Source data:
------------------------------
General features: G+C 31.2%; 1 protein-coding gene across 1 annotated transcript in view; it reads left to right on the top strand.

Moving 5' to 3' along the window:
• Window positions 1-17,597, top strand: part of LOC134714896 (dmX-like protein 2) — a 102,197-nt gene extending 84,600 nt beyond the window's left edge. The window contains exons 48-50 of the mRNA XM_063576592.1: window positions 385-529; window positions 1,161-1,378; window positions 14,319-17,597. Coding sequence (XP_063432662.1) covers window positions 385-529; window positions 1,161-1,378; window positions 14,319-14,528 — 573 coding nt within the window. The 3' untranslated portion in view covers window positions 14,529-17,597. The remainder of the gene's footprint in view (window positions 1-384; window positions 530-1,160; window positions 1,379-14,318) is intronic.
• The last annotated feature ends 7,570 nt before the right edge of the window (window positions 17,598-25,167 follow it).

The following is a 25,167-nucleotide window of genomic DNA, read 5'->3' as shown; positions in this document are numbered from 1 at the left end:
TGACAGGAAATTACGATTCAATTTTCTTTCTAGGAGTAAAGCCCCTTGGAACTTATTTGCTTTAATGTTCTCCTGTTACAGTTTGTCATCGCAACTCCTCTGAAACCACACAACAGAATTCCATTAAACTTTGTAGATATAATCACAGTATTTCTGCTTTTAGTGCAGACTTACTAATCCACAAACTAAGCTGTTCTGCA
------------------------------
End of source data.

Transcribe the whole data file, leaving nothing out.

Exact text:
General features: G+C 31.2%; 1 protein-coding gene across 1 annotated transcript in view; it reads left to right on the top strand.

Moving 5' to 3' along the window:
• Window positions 1-17,597, top strand: part of LOC134714896 (dmX-like protein 2) — a 102,197-nt gene extending 84,600 nt beyond the window's left edge. The window contains exons 48-50 of the mRNA XM_063576592.1: window positions 385-529; window positions 1,161-1,378; window positions 14,319-17,597. Coding sequence (XP_063432662.1) covers window positions 385-529; window positions 1,161-1,378; window positions 14,319-14,528 — 573 coding nt within the window. The 3' untranslated portion in view covers window positions 14,529-17,597. The remainder of the gene's footprint in view (window positions 1-384; window positions 530-1,160; window positions 1,379-14,318) is intronic.
• The last annotated feature ends 7,570 nt before the right edge of the window (window positions 17,598-25,167 follow it).

The following is a 25,167-nucleotide window of genomic DNA, read 5'->3' as shown; positions in this document are numbered from 1 at the left end:
TGACAGGAAATTACGATTCAATTTTCTTTCTAGGAGTAAAGCCCCTTGGAACTTATTTGCTTTAATGTTCTCCTGTTACAGTTTGTCATCGCAACTCCTCTGAAACCACACAACAGAATTCCATTAAACTTTGTAGATATAATCACAGTATTTCTGCTTTTAGTGCAGACTTACTAATCCACAAACTAAGCTGTTCTGCA